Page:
General George S. Patton said, “Successful generals make plans to fit circumstances, but do not try to create circumstances to fit plans.” Generals and CEOs are alike in many ways, but here’s where they differ: CEOs not only strategize for the times but often make things happen by shaping their circumstances, as well.
Jim Pinto, CEO at AFS Corporate Member Wellman Dynamics––which makes castings for the Department of Defense, including every major helicopter program––may not think of himself as a general, but under his leadership, the foundry has emerged from bankruptcy and achieved the victory of a business-transforming Title III grant, only to be socked immediately by a shattering pandemic. But like its leader, Wellman Dynamics (Creston, Iowa), is a fighter that doesn’t stay down.
History will remember March 2020 as a blip in time that changed the world for over a year; Pinto also remembers it as the point when commercial aircraft engine business––40% of Wellman’s revenue stream––evaporated. When COVID-19 hit, Pinto had only been CEO for eight months, having navigated the company out of Chapter 11 in the spring of 2018; before being named CEO in July 2019, he had been an operating partner with Trive Capital, whose affiliate WDC Acquisition LLC bought Wellman out of bankruptcy. Not even those kinds of challenges, however, could equip a CEO for what was ahead––and no one could have seen the dark circumstances that would soon consume all his tactical planning.
“It’s been all about survival,” he said. “We went instantly into crisis management. There’s no course in college that teaches you how to prepare for a pandemic. COVID was the ninth economic event that I’ve managed through in my 40 years in manufacturing, but nothing has been quite as catastrophic as this one, because you not only have the economic downturn that you have to navigate through, but you have the potential of crisis getting inside your factory––employee health issues and potentially employee death.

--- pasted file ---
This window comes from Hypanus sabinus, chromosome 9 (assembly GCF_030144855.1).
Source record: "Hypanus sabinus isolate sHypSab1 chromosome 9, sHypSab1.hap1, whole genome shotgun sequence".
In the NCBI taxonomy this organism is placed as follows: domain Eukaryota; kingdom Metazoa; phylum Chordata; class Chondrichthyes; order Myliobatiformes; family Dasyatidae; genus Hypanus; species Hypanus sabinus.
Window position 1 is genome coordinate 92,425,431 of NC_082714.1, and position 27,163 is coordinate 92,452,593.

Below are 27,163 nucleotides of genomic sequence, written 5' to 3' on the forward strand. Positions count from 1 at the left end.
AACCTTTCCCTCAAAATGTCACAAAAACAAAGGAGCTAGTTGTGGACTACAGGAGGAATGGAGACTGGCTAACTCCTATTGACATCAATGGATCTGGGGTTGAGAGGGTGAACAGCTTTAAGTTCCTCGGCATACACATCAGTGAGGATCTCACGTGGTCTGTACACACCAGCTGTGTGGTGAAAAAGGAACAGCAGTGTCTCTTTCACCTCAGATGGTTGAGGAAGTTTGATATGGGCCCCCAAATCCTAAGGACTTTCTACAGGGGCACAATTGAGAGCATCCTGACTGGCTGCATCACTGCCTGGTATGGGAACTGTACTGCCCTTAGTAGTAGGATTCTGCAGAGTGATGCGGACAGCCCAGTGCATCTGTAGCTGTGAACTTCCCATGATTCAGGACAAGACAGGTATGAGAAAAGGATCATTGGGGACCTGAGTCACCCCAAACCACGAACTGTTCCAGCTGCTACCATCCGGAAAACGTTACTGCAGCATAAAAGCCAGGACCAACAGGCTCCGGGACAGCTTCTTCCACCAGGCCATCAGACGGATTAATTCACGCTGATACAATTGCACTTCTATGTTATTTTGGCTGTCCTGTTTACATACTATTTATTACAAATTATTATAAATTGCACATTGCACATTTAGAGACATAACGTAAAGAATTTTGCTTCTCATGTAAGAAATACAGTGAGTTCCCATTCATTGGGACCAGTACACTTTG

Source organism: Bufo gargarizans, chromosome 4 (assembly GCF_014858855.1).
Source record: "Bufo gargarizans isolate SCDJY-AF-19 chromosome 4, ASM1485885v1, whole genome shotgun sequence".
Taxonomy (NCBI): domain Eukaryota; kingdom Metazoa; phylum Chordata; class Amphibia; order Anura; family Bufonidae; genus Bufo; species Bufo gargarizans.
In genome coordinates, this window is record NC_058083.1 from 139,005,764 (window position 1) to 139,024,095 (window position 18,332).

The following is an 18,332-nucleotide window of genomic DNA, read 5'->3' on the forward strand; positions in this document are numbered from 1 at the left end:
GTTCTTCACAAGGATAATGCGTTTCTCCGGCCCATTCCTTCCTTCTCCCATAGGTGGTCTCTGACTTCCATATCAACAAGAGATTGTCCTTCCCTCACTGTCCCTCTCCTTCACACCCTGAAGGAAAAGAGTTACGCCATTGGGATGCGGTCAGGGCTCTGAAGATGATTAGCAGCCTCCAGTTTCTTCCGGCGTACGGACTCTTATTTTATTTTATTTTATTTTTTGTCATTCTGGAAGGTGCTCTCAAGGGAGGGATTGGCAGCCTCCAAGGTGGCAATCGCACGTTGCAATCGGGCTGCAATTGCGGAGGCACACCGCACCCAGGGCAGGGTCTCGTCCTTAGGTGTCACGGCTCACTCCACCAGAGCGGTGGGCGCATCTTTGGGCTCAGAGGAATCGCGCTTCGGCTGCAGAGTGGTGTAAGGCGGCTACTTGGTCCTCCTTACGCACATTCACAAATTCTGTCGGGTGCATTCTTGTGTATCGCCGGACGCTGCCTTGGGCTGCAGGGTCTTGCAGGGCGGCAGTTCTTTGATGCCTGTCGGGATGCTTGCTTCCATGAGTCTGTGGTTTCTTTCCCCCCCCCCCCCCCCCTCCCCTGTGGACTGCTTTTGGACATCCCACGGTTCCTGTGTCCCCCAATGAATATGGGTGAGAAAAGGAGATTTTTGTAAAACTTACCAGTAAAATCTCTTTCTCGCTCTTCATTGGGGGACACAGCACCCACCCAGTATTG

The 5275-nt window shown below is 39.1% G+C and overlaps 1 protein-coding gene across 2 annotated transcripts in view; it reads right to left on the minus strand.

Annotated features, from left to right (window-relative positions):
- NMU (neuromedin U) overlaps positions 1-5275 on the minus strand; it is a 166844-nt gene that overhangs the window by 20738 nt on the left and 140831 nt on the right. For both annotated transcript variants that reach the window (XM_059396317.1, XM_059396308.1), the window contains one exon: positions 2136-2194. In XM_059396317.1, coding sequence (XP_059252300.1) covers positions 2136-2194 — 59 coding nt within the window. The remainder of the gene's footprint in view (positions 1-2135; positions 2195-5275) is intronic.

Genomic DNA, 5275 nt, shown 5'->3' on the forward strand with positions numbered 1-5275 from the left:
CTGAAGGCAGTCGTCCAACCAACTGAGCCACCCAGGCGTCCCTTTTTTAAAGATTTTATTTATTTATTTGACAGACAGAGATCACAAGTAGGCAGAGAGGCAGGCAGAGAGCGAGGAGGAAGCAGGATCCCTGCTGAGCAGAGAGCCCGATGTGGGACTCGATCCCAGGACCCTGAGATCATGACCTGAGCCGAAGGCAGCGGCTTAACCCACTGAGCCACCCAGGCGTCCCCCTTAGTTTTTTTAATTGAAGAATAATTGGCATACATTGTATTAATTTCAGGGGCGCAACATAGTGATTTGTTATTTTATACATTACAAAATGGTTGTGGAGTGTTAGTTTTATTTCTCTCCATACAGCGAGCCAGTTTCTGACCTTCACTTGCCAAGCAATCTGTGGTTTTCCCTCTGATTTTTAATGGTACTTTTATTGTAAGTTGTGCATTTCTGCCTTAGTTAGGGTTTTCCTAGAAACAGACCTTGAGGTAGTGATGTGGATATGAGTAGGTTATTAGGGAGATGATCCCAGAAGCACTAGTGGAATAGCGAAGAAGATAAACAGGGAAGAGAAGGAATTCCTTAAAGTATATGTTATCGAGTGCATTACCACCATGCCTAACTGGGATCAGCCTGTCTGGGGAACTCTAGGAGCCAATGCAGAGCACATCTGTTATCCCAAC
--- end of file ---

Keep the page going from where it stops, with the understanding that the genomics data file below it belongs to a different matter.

“It’s not a situation where you pull out your traditional leadership book,” Pinto continued. “It’s more about how do you get through each week. How do you pay your bills? How do you get product out the door? How do you keep a workforce safe? And how do you manage through a crisis that doesn’t have a defined end date. The majority of my time here has been just trying to keep the doors open.”
Open it has remained, though Pinto is mindful the current calm could be disrupted by a virus resurgence. Disruption has almost been a defining characteristic of the foundry for more than a century. Wellman, officially called WDC Acquisition LLC, dba Wellman Dynamics, first opened its doors in 1910 in Cleveland and was called the Wellman Bronze Co. It was a well-established maker of magnesium castings by the ’30s and produced and shipped over 3 million lbs. of magnesium castings to the military during WW2. In 1961, Wellman acquired a company owned by Dow Chemical and relocated to Bay City, Michigan, and its name was changed to Wellman Dynamics. By the late ’60s, Wellman was making aerospace-grade aluminum and magnesium sand castings.